It seems there's even more crazy ideas about how to evaluate teachers than we originally thought. Now, one school district wants to include chance grocery store encounters to the evaluation matrix. No, we're not joking.
That is the way it is in the Challis School District in Idaho, a state where nearly 30 school systems have adopted teacher evaluation systems that include as one measure how well teachers get parents involved in their child’s education.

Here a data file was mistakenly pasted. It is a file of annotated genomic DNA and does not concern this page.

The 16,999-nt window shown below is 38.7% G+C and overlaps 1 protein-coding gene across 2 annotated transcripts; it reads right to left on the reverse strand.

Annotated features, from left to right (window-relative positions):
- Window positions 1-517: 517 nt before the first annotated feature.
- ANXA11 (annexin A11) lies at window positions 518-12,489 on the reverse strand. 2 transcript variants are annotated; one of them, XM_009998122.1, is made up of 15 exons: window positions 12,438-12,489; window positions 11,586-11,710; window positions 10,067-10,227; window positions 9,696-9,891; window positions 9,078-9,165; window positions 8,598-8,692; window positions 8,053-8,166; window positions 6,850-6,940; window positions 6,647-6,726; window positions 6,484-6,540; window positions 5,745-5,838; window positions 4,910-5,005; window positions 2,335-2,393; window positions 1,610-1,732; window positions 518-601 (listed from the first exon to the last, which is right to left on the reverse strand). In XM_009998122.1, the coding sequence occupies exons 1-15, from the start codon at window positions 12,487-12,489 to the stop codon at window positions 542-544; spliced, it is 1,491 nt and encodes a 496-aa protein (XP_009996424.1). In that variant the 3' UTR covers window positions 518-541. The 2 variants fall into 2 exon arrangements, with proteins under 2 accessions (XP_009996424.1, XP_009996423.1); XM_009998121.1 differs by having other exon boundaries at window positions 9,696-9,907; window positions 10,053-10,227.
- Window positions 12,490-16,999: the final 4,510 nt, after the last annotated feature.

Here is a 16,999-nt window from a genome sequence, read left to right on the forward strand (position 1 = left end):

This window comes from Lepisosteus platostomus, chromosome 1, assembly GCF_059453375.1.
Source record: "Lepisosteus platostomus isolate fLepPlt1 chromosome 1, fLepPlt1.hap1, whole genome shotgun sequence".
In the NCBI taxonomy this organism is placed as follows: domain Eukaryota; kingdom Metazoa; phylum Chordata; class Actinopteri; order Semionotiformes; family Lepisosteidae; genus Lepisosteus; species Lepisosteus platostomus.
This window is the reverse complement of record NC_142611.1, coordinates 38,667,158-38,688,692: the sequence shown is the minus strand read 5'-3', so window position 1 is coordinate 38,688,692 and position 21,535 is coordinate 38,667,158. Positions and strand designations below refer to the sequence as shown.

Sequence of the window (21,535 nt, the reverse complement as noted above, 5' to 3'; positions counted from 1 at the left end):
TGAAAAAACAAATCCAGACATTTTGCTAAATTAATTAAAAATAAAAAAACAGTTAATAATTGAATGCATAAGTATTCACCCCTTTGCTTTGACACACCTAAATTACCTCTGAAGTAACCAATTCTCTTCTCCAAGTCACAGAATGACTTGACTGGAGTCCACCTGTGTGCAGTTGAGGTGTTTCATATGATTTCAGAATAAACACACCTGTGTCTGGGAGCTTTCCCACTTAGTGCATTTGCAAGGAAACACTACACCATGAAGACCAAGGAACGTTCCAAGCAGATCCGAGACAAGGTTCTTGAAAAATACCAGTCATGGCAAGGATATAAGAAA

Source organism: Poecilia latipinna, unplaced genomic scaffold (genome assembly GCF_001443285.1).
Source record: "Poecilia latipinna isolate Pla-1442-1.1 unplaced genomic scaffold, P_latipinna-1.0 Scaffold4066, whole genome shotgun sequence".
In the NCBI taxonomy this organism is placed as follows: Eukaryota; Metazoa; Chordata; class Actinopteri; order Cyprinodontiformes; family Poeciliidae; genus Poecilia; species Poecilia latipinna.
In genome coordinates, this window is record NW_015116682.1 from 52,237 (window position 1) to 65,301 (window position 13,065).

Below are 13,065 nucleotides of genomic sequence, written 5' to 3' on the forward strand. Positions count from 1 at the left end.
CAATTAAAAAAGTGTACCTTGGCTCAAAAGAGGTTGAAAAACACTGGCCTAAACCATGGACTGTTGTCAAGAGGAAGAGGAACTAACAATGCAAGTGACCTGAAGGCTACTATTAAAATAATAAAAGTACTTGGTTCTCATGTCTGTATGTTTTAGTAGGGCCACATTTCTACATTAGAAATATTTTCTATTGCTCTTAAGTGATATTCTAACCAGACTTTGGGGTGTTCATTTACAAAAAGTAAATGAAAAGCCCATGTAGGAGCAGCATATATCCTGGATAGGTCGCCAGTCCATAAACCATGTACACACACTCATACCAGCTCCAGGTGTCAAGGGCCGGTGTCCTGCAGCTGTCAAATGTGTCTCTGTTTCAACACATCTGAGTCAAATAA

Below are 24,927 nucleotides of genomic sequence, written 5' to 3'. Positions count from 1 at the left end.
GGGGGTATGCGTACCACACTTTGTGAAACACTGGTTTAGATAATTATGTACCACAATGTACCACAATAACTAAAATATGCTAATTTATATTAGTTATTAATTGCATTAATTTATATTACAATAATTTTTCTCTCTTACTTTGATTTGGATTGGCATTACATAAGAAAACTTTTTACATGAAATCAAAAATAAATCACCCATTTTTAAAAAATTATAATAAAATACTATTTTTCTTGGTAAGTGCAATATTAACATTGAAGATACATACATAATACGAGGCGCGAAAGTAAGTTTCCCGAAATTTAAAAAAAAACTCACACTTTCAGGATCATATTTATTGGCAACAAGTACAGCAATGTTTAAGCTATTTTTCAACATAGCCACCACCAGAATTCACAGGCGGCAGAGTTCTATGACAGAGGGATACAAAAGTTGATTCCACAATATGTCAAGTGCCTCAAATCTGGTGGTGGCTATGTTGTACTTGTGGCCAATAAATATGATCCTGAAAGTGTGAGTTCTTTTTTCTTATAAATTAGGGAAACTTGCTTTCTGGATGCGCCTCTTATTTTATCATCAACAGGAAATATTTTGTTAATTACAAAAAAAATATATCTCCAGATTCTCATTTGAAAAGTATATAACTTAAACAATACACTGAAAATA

In the five-school Challis system, teachers are supposed to make contact with the parents of each of their students at least twice every three months, according to the Associated Press.
A teacher can send a note home to fulfill one of the “contact” requirements, though the other must be face to face. It can, Challis Superintendent Colby Gull was quoted as saying by the AP, be fulfilled by a chat in the supermarket during an unexpected encounter with a parent.
That counts for official contact purposes, he said, “as long as they’re talking about what’s going on in the classroom and the parent is informed about their student.’’